Ukraine opens peace talks in Malta with 65 countries- but Russia not one of them

Representitives gathered to discuss Ukraine's ten-point peace plan to end the war.

Ukraine opens peace talks in Malta with 65 countries- but Russia not one of them
Malta's foreign minister Ian Borg meets a delegate during the weekend meeting organised by Ukraine to discuss its peace formula for ending the war with Russia, being held behind closed doors in an unnamed hotel in St Julian's, Malta October 28, 2023. Ministry for Foreign and European Affairs and Trade/Handout via REUTERS THIS IMAGE HAS BEEN SUPPLIED BY A THIRD PARTY. NO RESALES. NO ARCHIVES
Peace talks for the war in Ukraine are taking place in Malta (Picture: Reuters)

Talks over a peace plan in Ukraine have kicked off in Malta, with representatives with 65 countries in attendance for the two day summit.

Russia however, is not one of them.

The meeting of national security delegates is the third round of such talks in recent months.

Ukraine sees them as an opportunity to win support for President Volodymyr Zelensky’s 10-point peace plan from countries across the globe, especially as the conflict in the Middle East risks shifting the focus away from Ukraine.

Delegates pose for a photograph at the weekend meeting organised by Ukraine to discuss its peace formula for ending the war with Russia, being held behind closed doors in an unnamed hotel in St Julian's, Malta October 28, 2023. Ministry for Foreign and European Affairs and Trade/Handout via REUTERS THIS IMAGE HAS BEEN SUPPLIED BY A THIRD PARTY. NO RESALES. NO ARCHIVES
Representitives from 65 countries gathered to discuss the peace plan (Picture: Reuters)

However, Russia has repeatedly refused to attend the meetings, dismissing them as biased.

The initial round of talks in Copenhagen in June saw just 15 participants, which then rose to 43 for the second round in Jeddah in August.

‘Ukraine’s diplomatic efforts are paying off, as international support for the Ukrainian peace formula is growing,’ the head of the Ukrainian presidential office, Andriy Yermak, wrote on Twitter ahead of the opening session, emphasising the strong international attendance.

In his speech at the conference, Mr Yermak noted that, as more and more states are joining the development of Mr Zelensky’s plan, ‘Russia will have to give in to the international community. It will have to accept our common conditions’.

What is Ukraine's ten-point peace plan?

On October 11, 2022, Ukrainian President Volodymyr Zelenskyy announced a ten-point peace plan agreed by members of the G7 to help bring an end to the conflict between Ukraine and Russia. The points are as follows:

1. Radiation and nuclear safety, focusing on restoring safety around Europe’s largest nuclear power plant, Zaporizhzhia in Ukraine, which is now-Russian occupied.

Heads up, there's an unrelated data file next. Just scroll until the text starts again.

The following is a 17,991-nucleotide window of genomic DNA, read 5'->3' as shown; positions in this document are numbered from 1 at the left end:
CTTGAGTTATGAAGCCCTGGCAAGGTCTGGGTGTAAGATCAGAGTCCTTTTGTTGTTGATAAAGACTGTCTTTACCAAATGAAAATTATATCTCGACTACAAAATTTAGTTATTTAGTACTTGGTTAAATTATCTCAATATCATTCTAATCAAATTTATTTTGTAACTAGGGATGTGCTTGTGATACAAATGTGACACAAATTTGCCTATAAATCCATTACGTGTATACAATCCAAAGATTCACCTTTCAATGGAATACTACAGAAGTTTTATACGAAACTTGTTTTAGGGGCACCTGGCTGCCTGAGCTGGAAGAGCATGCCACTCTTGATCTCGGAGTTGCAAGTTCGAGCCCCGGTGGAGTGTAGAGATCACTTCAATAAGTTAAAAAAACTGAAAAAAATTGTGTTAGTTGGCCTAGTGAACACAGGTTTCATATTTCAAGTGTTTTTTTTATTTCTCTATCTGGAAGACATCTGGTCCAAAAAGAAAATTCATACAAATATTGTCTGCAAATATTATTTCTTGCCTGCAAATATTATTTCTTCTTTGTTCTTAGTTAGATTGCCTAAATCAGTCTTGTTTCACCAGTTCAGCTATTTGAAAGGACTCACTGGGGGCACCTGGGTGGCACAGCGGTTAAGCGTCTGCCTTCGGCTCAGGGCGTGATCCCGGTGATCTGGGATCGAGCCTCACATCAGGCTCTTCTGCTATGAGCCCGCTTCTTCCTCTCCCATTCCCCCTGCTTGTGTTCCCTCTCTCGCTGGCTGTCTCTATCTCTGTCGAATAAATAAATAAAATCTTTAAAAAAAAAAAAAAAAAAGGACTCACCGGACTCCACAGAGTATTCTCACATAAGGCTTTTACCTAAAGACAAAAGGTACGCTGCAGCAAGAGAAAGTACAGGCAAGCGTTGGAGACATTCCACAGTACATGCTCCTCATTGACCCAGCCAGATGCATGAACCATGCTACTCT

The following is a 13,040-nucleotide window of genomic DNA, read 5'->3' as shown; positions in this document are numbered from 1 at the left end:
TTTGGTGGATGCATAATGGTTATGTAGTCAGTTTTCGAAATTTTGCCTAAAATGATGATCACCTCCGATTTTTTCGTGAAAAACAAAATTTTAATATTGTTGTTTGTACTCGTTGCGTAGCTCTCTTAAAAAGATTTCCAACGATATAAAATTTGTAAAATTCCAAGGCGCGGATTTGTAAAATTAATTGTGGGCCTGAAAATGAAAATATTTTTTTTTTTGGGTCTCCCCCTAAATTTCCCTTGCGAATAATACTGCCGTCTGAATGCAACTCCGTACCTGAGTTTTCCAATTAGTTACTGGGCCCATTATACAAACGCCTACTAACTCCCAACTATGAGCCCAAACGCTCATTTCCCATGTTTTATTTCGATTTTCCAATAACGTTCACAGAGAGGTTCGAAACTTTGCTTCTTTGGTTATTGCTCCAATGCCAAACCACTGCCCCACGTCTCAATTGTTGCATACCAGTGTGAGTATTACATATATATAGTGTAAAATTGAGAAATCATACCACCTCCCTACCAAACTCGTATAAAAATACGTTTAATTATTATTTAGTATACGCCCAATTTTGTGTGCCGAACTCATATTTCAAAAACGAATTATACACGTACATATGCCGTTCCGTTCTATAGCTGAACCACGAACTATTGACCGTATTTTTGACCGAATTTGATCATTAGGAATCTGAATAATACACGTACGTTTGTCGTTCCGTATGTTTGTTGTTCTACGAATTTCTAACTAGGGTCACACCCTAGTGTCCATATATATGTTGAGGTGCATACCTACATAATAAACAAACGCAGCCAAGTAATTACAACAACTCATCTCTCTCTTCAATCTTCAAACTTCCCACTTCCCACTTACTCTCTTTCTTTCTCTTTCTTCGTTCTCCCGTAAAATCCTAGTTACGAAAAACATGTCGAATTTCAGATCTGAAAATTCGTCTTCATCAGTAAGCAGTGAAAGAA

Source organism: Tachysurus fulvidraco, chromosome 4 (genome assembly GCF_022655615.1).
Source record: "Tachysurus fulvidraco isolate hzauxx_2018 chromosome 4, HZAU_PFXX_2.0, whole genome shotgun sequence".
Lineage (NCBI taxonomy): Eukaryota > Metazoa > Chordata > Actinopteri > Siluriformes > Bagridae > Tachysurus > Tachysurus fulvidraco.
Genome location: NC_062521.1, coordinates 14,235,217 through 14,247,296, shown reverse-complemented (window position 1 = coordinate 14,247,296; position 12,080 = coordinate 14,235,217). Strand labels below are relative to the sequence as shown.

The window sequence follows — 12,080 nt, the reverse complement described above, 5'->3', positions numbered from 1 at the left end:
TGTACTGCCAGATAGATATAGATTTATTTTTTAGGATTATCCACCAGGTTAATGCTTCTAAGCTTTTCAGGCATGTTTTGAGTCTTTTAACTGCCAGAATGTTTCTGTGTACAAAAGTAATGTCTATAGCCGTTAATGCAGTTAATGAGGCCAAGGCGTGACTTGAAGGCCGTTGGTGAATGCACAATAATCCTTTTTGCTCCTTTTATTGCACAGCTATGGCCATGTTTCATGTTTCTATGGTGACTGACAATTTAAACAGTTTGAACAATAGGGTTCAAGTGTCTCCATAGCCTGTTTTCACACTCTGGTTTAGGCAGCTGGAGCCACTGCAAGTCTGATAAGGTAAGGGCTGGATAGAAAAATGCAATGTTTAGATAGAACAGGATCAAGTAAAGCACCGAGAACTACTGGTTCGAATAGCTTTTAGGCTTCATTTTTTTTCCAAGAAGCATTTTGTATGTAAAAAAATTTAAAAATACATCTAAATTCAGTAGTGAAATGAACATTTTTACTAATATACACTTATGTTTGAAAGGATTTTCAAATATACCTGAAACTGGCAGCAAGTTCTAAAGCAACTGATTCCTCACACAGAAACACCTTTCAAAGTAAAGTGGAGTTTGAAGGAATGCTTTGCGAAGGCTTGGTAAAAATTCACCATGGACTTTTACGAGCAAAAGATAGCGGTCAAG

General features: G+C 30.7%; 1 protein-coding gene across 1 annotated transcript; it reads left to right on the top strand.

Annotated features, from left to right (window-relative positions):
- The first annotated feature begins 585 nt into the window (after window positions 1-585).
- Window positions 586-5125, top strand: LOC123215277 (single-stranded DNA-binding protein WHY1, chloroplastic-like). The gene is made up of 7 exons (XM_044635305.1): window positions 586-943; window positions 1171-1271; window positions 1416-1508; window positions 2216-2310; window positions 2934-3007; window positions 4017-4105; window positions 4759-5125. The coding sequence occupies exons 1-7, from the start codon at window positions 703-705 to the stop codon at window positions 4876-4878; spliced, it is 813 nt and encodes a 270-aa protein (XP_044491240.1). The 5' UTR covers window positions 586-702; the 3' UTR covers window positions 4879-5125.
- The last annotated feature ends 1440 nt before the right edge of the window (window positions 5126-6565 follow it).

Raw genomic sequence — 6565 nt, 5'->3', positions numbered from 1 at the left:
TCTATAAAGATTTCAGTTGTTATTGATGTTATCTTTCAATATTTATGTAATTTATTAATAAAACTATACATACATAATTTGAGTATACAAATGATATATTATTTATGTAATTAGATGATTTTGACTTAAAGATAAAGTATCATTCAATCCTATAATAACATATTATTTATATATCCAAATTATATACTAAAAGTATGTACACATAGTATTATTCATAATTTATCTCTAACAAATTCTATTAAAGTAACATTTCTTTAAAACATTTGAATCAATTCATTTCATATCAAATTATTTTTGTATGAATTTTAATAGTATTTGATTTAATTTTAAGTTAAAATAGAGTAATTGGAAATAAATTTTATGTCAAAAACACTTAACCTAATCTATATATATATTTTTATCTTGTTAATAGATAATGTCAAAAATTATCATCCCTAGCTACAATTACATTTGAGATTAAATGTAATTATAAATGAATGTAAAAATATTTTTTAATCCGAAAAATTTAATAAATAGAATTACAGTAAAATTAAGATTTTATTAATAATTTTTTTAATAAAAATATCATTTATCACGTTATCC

2. Food security, including protecting and ensuring Ukraine’s grain exports to the world’s poorest nations.

3. Energy security, with focus on price restrictions on Russian energy resources, as well as aiding Ukraine with restoring its power infrastructure, half of which has been damaged by Russian attacks.

4. Release of all prisoners and deportees, including war prisoners and children deported to Russia.

5. Restoring Ukraine’s territorial integrity and Russia reaffirming it according the U.N. Charter, which Zelenskiy said is “not up to negotiations”.

6. Withdrawal of Russian troops and cessation of hostilities, restoration of Ukraine’s state borders with Russia.

7. Justice, including the establishment of a special tribunal to prosecute Russian war crimes.

8. Prevention of ecocide, need for protection of environment, with focus on demining and restoring water treatment facilities.

9. Prevention of escalation of conflict, and building security architecture in the Euro-Atlantic space, including guarantees for Ukraine.

10. Confirmation of the war’s end, including a document signed by the involved parties.

(Credit: Reuters)

He then specified that five of the 10 points of the plan would be discussed at the weekend talks: nuclear safety, energy security, food security, the release of prisoners of war and deportees, and the restoration of Ukraine’s territorial integrity.

In his opening remarks, Malta’s foreign minister, Ian Borg, said the high attendance was a “vote of confidence in Malta as a peace broker”, reiterating the country’s support for Ukraine.

‘Although we are a neutral state, we cannot remain silent in the face of injustice, atrocities and abuse of power in this region,” Mr Borg said.

‘Malta believes in multilateralism under the auspices of international law and the UN Charter.’

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